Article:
How can I staff my restaurant without being over staffed?
We have the marketing and cooking under control. Mainly we need guidance on staffing and POS systems and such. We are concerned about training and making sure we are properly staffed without being over staffed. Does anyone have any advisement on how I can run my restaurant?
First, try to optimize your back and front of the house staff. Make the right shifts and arrange them according to peak and off peak times. Make sure your gross staff cost not to exceed 16% of your monthly gross revenue.
You must be knowing well when you have more customers and when you wont. Whenever there is a need for more staff, reach out to local catering institutes, schools and offer their students a full time project work at your restaurant. You dont have to hire them as employees. Have one of your chef, manager supervise them, mentor them. By doing this you are not only getting your work done without having permanent staffs, but the same time you are branding your restaurant as a "coaching center" among students and creating some impact around the catering professionals.
Try it out. All the best!
I would focus on when your peak hours are and the avenues on your revenue. POS training should be addressed with either your management or someone that can learn quickly. When I was working for a dry cleaning company, we had to switch POS systems and some people were not capable to interpret receipt numbers for example 09-160456 would be an order made in September.
If your POS system has already been installed, take the time to learn it independently. On your down time, try a few experiments with it and see what happens. You might surprise yourself. Good luck and let me know how it's going.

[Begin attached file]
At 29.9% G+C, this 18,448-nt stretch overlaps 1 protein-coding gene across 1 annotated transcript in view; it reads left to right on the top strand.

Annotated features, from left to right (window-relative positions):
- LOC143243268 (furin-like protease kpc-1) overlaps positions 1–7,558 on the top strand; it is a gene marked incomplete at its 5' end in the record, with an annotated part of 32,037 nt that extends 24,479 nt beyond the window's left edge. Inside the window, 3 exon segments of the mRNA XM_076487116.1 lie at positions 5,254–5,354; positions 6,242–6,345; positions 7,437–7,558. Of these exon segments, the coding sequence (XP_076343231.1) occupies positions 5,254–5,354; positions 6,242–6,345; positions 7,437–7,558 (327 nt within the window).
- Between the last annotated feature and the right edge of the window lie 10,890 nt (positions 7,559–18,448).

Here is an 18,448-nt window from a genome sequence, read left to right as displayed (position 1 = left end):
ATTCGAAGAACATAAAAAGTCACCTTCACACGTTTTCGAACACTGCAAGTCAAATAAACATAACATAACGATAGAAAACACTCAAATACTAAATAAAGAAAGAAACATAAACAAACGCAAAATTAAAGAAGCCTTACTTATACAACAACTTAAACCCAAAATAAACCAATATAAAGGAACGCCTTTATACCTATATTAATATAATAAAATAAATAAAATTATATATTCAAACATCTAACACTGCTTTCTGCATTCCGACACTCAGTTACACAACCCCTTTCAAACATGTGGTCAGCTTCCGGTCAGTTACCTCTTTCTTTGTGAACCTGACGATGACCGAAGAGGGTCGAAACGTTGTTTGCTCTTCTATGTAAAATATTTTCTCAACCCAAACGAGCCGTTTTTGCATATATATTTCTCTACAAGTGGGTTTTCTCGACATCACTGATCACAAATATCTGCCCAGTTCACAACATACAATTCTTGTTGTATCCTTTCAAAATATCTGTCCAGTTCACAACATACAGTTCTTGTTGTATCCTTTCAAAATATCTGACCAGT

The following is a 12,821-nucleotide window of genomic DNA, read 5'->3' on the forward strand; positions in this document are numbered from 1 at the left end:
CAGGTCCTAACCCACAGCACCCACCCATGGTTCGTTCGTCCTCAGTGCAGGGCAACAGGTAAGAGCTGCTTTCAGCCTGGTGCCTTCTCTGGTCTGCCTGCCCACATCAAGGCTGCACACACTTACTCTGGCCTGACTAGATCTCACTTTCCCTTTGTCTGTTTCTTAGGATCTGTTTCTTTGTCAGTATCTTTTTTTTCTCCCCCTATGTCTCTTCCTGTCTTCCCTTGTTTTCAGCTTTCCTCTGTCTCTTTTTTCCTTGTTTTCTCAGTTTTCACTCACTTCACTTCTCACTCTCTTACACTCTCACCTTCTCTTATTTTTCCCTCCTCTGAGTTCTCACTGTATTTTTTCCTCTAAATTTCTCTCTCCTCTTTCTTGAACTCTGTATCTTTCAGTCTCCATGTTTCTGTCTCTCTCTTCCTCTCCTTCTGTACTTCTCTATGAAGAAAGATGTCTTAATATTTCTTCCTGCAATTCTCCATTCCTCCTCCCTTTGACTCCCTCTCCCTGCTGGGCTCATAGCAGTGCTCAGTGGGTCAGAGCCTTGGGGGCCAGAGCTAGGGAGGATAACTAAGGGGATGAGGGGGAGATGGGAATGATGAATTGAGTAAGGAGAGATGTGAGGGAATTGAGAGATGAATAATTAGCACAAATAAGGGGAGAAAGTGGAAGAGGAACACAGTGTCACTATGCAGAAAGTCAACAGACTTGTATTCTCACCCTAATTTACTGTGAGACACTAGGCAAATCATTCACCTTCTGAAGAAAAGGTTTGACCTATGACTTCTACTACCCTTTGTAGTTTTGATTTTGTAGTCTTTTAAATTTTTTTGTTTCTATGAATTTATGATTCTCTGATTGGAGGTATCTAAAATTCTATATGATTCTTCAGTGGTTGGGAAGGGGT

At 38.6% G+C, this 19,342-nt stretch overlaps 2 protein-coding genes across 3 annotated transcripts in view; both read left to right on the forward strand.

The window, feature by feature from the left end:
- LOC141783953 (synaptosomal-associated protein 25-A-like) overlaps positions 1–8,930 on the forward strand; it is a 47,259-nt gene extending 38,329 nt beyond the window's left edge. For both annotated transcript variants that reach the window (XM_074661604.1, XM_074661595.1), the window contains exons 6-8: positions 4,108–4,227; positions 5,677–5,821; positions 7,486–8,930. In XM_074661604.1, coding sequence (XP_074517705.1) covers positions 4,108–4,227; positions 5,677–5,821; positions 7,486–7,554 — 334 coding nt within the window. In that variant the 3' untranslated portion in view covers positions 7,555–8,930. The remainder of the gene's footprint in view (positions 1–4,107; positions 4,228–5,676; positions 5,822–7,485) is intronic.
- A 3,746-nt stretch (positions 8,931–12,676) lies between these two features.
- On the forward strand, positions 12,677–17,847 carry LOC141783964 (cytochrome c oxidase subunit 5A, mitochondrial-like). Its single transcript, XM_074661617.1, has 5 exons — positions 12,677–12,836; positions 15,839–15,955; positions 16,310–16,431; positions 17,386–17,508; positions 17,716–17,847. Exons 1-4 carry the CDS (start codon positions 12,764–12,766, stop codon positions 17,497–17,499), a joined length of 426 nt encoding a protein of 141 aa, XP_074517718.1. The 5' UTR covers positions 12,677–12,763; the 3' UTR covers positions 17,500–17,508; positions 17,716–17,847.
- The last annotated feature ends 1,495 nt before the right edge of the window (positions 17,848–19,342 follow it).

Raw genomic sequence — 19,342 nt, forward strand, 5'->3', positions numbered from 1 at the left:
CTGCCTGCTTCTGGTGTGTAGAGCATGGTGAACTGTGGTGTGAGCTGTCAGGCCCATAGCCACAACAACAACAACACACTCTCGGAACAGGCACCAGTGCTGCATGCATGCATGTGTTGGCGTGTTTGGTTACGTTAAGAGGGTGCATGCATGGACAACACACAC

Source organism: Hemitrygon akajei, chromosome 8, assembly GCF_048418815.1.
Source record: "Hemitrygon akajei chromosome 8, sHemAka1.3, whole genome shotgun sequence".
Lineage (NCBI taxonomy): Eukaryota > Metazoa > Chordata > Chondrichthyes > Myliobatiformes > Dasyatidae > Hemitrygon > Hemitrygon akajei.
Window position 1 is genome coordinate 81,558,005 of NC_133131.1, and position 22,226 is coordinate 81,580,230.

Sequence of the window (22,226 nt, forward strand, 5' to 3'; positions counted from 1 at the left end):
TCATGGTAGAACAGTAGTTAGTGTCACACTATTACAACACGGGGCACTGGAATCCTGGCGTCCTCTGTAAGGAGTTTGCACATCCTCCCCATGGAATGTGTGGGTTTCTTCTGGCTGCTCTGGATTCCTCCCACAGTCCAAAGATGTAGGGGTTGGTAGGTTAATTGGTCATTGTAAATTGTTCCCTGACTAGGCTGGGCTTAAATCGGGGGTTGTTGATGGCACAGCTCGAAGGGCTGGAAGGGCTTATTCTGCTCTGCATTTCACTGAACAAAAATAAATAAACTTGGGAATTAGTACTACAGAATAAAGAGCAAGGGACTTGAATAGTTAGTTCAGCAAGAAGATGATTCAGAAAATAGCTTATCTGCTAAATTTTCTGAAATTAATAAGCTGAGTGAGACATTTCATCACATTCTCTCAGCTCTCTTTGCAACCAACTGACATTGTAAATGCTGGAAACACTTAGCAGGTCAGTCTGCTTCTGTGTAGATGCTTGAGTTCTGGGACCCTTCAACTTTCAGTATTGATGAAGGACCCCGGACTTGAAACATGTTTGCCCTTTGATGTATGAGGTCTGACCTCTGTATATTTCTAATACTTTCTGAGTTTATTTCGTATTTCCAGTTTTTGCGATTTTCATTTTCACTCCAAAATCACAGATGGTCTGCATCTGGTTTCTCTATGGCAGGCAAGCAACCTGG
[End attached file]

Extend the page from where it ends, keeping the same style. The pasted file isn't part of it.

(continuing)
Don't ask an accountant how to pluck a chicken! :-) Get advice from other successful restaurant owners of comparable restaurants in non-competitive markets. What you are talking about is absolutely critical -- to the efficiency and quality of service you deliver to customers and to your P&L!
Al Shultz alshultz.com/
You need to find out what typical labor and food costs should be for your type of restaurant. If it's a fine dining restaurant, the ratios may be something like 30% of revenue for labor, 30% for food. You must watch those cost ratios like a hawk. If they edge up even a couple of percentage points more, that was your profit you just spent on over-staffing, portion size too large, food waste, theft, etc. If these ratios slip, your quality of service may also be slipping. You must have a cost-control system capable of tracking these costs every day, and review them each week at your manager's meeting.
Here are a few places to investigate: 1) http://www.foodservicewarehouse.com/education/restaurant-management-and-operations/how-to-determine-what-staff-you-need/c27996.aspx ; 2) http://www.ctuit.com/us/ ; 3) http://www.averoinc.com/products/view/slingshot/avero-slingshot-labor-module and finally 4) http://www.sba.oakland.edu/faculty/isken/hcm540/session08_scheduling/hcm540-staffingandscheduling-ii.ppt . Hope this helps!
You have to know your peak hours and peak season to properly staff your restaurant. It will be a bit of trial and error in the beginning. Give your employees a schedule preference. If you over staff on a particular day/night, start cutting servers you don't need. If you're understaffed, start making phone calls until you can find someone willing to come in. In the meantime, management will have to take up the slack. If you treat your staff fairly they will work with you to make your restaurant a success. Know your staff and know their needs when scheduling. Hire good people and make sure everyone is properly trained to your concept. Make sure you have a training manual specified for your operation and have a day of training for every employee. It's important that everyone is working together...and that is dictated by the talent of management.
Check with your local score chapter.
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